I first tasted the regular release of Bain’s Cape Mountain Whisky a few years ago as part of an international whisky tasting that I co-organised. Bain’s is from South Africa and so it added not just another country, but another continent to the line-up. It had other things going for it too, as it was well reviewed, balanced the budget for the tasting, and seemed to be a good opening dram because it is a low ABV single grain.


The Dramble reviews Glentauchers 1997 22 year old Signatory TWE Exclusive
Posted 08 May 2020 / In Glentauchers
The Dramble reviews Glentauchers 1997 22 year old Signatory TWE Exclusive

People often confuse popularity with legacy. The renown and reputation of distilleries tends to ebb and flow across the decades – driven by a combination of consumer trends and the ability of producers to tap into whatever the zeitgeist of the day is. A star-quality release can rapidly raise the profile of a distillery up this imagined league table – just as equally as a duff one can send it back down into the relegation zone.  Some distilleries appear as deciduous – their spirit coming into bloom during certain periods of time (1995-97 Clynelish for instance – likely to be regarded as a modern golden period for the distillery’s spirit). Others appear near evergreen – regardless of the inherent variances in single releases and shifting enthusiast trends, their status remains largely intact and near monolithic over longer periods of time.


The Dramble reviews Ardbeg 1998 Still Young
Posted 05 May 2020 / In Ardbeg
The Dramble reviews Ardbeg 1998 Still Young

It surprises me how impatient whisky fans can be. Despite every facet of the creation and appreciation of whisky requiring some degree of patience – enthusiasts often revert to the allure of instant gratification. Distillation takes times, maturation takes considerably longer and even waiting for a dram to properly unravel in a glass can be an exercise in restraint – but woe betide you if you leave an enthusiast waiting too long for their new release fix.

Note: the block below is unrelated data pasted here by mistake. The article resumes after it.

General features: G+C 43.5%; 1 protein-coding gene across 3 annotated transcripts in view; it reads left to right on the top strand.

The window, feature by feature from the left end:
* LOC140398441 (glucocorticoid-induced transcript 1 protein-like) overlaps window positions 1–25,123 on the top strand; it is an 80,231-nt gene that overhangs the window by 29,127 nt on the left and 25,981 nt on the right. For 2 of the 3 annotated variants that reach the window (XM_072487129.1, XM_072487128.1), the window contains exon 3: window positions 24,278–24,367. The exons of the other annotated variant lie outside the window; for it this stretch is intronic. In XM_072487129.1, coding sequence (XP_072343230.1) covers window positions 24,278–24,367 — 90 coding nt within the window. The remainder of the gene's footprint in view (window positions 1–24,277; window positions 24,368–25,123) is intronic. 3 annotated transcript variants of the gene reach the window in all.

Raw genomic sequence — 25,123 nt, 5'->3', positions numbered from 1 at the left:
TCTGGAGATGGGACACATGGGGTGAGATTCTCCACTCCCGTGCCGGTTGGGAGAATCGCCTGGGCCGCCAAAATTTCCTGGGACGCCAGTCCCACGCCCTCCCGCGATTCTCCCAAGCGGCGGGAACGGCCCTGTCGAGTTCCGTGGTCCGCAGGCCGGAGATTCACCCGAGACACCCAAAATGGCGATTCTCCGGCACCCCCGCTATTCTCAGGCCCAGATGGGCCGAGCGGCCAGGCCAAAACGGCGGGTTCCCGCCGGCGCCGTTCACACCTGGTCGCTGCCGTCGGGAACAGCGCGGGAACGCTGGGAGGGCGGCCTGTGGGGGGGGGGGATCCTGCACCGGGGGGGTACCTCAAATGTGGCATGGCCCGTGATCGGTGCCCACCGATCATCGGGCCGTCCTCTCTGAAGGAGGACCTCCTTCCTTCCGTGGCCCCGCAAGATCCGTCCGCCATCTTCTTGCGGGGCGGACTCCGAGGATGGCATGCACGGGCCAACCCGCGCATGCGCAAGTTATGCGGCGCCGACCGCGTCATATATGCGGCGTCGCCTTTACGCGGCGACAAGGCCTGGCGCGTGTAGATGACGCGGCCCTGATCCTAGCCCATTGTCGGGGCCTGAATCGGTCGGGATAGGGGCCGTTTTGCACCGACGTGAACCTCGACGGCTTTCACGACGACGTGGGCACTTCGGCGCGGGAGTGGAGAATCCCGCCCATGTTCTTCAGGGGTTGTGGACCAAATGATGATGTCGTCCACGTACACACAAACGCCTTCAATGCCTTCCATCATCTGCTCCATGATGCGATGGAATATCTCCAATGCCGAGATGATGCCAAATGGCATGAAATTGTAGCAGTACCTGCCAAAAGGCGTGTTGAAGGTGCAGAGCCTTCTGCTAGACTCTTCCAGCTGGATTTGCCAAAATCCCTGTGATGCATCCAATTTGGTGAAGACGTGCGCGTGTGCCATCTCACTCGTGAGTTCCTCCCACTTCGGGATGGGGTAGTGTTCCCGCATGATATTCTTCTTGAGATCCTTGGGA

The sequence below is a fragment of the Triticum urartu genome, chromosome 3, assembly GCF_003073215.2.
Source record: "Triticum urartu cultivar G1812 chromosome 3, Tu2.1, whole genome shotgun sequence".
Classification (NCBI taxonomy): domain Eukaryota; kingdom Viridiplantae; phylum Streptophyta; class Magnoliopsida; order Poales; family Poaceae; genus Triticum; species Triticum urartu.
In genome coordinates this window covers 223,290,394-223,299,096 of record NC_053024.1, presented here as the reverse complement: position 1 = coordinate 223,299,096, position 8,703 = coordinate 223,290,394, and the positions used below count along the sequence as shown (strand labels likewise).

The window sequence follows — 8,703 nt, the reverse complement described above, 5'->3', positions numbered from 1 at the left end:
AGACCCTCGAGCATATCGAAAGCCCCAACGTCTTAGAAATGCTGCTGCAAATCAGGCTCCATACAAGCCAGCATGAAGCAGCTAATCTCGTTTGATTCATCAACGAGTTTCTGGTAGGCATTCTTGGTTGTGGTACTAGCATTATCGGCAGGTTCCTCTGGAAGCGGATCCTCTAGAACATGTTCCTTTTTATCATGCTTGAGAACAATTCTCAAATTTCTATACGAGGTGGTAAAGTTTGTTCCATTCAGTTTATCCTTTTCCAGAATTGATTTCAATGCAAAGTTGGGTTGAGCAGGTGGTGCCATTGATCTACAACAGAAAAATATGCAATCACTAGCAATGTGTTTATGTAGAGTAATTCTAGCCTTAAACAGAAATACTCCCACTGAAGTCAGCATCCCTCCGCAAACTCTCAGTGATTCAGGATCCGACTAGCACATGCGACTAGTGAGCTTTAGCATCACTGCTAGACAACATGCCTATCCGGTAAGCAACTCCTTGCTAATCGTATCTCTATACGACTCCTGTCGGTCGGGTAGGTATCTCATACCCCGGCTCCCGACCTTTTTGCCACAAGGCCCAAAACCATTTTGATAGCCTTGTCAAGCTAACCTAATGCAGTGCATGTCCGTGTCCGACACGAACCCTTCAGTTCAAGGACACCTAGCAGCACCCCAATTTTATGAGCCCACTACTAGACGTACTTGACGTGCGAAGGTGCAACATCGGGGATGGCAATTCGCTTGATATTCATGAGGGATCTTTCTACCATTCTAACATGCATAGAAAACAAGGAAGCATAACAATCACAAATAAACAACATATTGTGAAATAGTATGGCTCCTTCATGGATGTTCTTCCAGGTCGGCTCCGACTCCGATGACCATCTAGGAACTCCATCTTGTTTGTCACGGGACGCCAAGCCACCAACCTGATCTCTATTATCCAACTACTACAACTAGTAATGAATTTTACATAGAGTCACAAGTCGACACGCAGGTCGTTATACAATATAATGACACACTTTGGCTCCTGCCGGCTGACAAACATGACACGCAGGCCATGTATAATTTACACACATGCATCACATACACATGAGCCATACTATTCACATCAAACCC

The Dramble reviews Thomas H Handy Sazerac Rye 2002
Posted 01 May 2020 / In Buffalo Trace
The Dramble reviews Thomas H Handy Sazerac Rye 2002

At least 45% of us spend 57% of our time obsessing about percentages. Product discounts, interest rates, inflation, exam results - all measurable as a proportion. And when it comes to whisky this inborn desire to quantify is just as appreciable –“What % ABV is that?”, “what percentage of cask fills are sherry?” “What proportion of people ask you the exact same questions?” Enthusiast fact-finding is never a chore to answer – indeed it sometimes leads to further interesting and esoteric discussions – but I do find it baffling how we’re all by and large predisposed to ask a similar set of questions when it comes to our whisky geekery.


Distilleries

Bottlers

Scotland (897)
Aberfeldy (8)
Aberlour (13)
Ailsa Bay (2)
Ardbeg (17)
Ardmore (12)
Arran (24)
Auchroisk (5)
Aultmore (8)
Balblair (14)
Balmenach (4)
Balvenie (11)
Ben Nevis (6)
BenRiach (9)
Benrinnes (11)
Benromach (8)
Bladnoch (5)
Bowmore (16)
Braeval (5)
Cambus (3)
Caol Ila (28)
Cardhu (1)
Clynelish (10)
Daftmill (4)
Dailuaine (8)
Dalmore (16)
Deanston (7)
Dufftown (3)
Dumbarton (1)
Edenmill (1)
Edradour (7)
Girvan (1)
Glen Grant (13)
Glen Moray (21)
Glen Ord (3)
Glen Spey (1)
Glengoyne (14)
Glengyle (5)
Glenlivet (13)
Glenlossie (10)
Glenrothes (11)
Hazelburn (2)
Imperial (1)
Inchgower (1)
Kilchoman (5)
Knockando (1)
Knockdhu (6)
Lagavulin (3)
Laphroaig (28)
Linkwood (10)
Lochnagar (1)
Longmorn (9)
Longrow (4)
Macallan (11)
Macduff (4)
Mortlach (11)
Oban (3)
Scapa (1)
Speyburn (8)
Speyside (1)
Springbank (10)
Talisker (7)
Tamdhu (3)
Teaninich (5)
Tobermory (30)
Tomatin (10)
Tomintoul (4)
Tormore (5)
Wolfburn (3)
Canada (3)
Europe (20)
Cotswolds (3)
Langatun (1)
Locher (1)
Mackmyra (9)
Penderyn (2)
Ireland (39)
Bushmills (7)
Midleton (20)
Teeling (5)
Tullamore (1)
Japan (34)
Chichibu (9)
Chita (1)
Eigashima (1)
Hakushu (2)
Yamazaki (2)
Yoichi (2)
Rest of the World (5)
Dunedin (1)
Paul John (1)
Starward (1)
Taiwan (7)
King Car (6)
Nantou (1)
USA (34)
Balcones (1)
Bernheim (2)
Jim Beam (1)
Lux Row (1)